I have a full life and I travel all the time. I have always been self-sustaining and I’m proud to be financially secure. I travel throughout the United States. I was in St. Paul in July for my sorority’s national convention. I’m the president of one of the local chapters of Iota Phi Lambda. We give scholarships to young women entering higher ed. My youngest and oldest daughters live in North Carolina and I like to go to New York to see Broadway plays. A lot of my sorority friends live in California and most of our regional meetings are there or in Seattle.
4. Your family has a long history in Denver and you have called yourself a survivor. In what ways are you a survivor?
I put in 36 years at CU. I survived the best and the lean of the years. I’ve been through budget crises, people being laid off, and I’ve seen chancellors, provosts and supervisors come and go. I needed to work but I always enjoyed my job and always did my best. I’m an award-winning staff member. I know when to hold and when to fold. I respect people and they have respected me. I have heard from former chancellors and provosts and supervisors and students. I don’t know of many retirees who get those types of greetings, and I am proud of that.
I have worked from the time I was a teenager. In the early ’60s, I was the first black to work for Spartan Department Store and the first to work for Husky Oil. I was a groundbreaker by being the first black to do that. I know there’s racism but I personally haven’t had any problems. Even so, I can’t let racism or sexism or ageism stop me from what I want to do.
My great-grandmother was born here on Jan. 14, 1888, probably right where the Auraria Campus is now because that’s where people settled then. I got my black history from my family. Years ago it wasn’t taught in school; I got it at home. My grandmother’s father came here after the end of slavery on his way to California to seek our gold. Later he brought his family here, but we never did get to our gold.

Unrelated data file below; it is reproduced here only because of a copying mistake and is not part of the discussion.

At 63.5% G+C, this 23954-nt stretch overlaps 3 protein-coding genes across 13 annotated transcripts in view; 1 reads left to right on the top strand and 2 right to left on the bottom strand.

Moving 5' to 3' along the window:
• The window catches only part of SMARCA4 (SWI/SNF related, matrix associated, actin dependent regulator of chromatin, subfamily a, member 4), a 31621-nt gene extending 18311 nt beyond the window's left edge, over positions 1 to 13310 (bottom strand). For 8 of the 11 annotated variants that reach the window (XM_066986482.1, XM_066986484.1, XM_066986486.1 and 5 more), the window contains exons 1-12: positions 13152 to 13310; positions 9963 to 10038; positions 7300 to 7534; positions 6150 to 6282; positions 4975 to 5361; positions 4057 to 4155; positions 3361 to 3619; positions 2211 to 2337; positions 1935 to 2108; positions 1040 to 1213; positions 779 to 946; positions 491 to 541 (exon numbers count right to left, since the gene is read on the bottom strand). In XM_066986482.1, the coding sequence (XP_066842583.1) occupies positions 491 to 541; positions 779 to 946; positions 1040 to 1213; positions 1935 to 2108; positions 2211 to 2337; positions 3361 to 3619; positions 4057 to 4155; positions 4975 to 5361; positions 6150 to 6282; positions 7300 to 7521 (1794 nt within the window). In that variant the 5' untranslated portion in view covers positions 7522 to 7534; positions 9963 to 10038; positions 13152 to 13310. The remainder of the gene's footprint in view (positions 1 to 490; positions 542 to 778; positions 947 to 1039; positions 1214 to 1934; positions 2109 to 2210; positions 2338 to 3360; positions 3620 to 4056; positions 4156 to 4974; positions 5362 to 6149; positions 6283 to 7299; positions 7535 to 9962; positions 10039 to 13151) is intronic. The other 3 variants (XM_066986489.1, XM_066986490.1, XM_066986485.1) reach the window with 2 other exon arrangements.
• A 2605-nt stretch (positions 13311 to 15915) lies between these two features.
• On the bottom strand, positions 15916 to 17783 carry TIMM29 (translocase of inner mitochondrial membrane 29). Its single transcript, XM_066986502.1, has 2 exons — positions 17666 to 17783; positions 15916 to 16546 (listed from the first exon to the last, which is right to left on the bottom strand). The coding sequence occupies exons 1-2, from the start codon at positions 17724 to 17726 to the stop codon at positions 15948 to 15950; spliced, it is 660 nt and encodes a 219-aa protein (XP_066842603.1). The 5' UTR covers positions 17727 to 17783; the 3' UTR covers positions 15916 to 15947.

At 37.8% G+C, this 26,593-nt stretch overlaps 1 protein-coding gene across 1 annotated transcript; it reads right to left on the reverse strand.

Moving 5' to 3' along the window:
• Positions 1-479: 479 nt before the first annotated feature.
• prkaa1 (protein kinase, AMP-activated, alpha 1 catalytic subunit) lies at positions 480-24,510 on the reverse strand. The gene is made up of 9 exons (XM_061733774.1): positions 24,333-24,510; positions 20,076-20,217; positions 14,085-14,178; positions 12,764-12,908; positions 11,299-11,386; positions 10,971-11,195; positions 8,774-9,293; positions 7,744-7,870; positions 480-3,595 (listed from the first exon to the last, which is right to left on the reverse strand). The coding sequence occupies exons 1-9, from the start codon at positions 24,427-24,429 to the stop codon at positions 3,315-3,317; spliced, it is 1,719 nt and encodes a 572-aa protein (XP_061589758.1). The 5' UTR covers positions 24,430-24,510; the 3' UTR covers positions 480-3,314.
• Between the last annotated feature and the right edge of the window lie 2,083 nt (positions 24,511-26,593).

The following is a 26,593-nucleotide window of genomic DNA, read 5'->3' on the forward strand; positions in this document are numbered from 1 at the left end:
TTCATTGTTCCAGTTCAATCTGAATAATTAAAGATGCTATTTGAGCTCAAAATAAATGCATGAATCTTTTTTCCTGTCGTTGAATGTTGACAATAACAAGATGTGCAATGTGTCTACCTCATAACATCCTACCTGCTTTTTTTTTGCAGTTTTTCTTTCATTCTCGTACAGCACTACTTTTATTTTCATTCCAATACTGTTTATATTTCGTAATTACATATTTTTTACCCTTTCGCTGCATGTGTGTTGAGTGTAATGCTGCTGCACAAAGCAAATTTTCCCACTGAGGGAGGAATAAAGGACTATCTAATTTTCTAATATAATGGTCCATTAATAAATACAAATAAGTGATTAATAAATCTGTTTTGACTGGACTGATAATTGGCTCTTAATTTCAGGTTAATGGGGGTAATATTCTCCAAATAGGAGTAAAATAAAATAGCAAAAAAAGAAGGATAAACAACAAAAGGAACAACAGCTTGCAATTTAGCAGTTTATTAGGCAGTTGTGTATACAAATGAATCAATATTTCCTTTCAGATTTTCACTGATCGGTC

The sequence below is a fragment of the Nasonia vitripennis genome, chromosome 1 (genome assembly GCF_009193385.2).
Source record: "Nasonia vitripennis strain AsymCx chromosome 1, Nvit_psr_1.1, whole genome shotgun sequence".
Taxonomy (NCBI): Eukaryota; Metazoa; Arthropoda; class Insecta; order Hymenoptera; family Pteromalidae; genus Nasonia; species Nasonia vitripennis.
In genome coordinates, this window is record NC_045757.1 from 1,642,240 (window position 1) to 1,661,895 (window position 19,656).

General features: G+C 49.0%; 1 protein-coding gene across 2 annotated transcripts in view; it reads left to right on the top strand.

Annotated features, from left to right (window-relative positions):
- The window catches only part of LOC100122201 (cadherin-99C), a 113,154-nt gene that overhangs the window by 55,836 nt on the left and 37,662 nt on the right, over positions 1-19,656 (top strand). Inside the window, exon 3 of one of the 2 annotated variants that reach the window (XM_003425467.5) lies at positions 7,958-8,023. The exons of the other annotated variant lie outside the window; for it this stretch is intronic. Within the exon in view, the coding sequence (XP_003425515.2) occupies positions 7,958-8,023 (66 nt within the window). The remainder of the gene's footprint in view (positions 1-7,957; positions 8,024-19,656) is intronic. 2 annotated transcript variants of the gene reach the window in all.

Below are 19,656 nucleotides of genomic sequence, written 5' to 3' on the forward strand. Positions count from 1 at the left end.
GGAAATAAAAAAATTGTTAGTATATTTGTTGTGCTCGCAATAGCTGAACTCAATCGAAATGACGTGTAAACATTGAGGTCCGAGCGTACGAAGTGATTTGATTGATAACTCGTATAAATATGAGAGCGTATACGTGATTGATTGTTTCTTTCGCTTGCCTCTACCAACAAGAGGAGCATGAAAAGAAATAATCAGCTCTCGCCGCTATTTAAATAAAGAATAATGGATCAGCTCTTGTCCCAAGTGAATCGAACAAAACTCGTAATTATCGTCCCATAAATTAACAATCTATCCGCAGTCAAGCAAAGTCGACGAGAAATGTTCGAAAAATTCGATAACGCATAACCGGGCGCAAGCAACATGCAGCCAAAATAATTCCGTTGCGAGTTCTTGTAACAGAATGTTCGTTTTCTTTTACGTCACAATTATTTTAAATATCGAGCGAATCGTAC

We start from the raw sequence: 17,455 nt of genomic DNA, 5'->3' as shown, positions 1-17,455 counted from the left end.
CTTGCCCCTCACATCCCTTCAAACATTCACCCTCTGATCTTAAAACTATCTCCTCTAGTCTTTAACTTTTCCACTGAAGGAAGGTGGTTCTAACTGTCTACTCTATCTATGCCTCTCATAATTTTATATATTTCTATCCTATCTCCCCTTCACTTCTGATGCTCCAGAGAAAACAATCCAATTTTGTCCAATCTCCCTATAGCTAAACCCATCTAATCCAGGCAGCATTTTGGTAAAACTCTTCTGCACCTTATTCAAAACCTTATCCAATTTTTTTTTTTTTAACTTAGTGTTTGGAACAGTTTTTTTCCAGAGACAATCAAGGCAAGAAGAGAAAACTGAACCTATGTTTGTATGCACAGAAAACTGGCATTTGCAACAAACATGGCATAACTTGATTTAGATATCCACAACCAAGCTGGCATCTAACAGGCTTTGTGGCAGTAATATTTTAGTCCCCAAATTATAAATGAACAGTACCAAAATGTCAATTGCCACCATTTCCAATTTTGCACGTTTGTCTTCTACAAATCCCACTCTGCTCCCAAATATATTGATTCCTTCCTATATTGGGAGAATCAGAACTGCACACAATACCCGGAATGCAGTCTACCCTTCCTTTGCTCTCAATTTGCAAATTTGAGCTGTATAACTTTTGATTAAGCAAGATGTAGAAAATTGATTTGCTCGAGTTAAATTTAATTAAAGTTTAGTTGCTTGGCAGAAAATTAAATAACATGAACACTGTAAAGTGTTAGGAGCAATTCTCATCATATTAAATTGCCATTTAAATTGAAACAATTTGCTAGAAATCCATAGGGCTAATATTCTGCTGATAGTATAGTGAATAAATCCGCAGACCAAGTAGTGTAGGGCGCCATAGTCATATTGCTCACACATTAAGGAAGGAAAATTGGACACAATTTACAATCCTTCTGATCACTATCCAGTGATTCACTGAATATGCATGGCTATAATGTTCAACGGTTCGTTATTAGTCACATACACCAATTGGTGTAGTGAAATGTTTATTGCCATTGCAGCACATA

I have been fortunate and blessed. I have nothing but respect for the university and am proud of the idea of having a major university in the heart of Denver. I have seen us grow higher and higher in education standards. We offered an option to people who never thought of coming to school, especially people of color.
My mother had friends of all backgrounds. I respect and am interested in knowing about people and have learned a great deal about other cultures. That’s another wonderful thing about our campus. We have so many people of diverse backgrounds here. Some people might fear that, but we should embrace that and we have embraced it. We live in a world where we have to think outside of our own culture. Life is not a utopia, we have to learn to give and take and appreciate what we have and always look for a better day.
I always knew I could take care of myself and my children. I’ve stayed with the same bank for 42 years and I’m up to the 17,000 series in my checking account. It’s been a good life, even with the detours and disappointments and illness in my family. I have a daughter with MS who is 36 years old and in a nursing home. But we keep going; that’s all we can do.
5. You received a Lifetime Achievement Award from the Colorado Gospel Music Academy and Hall of Fame.
It was a community award for my service at the university and my work in my sorority … and, you know, I haven’t done any harm. I’m very proud of the award. I’m in the Hall of Fame with Wilma Webb and outstanding civil rights leaders. I’m very proud of that.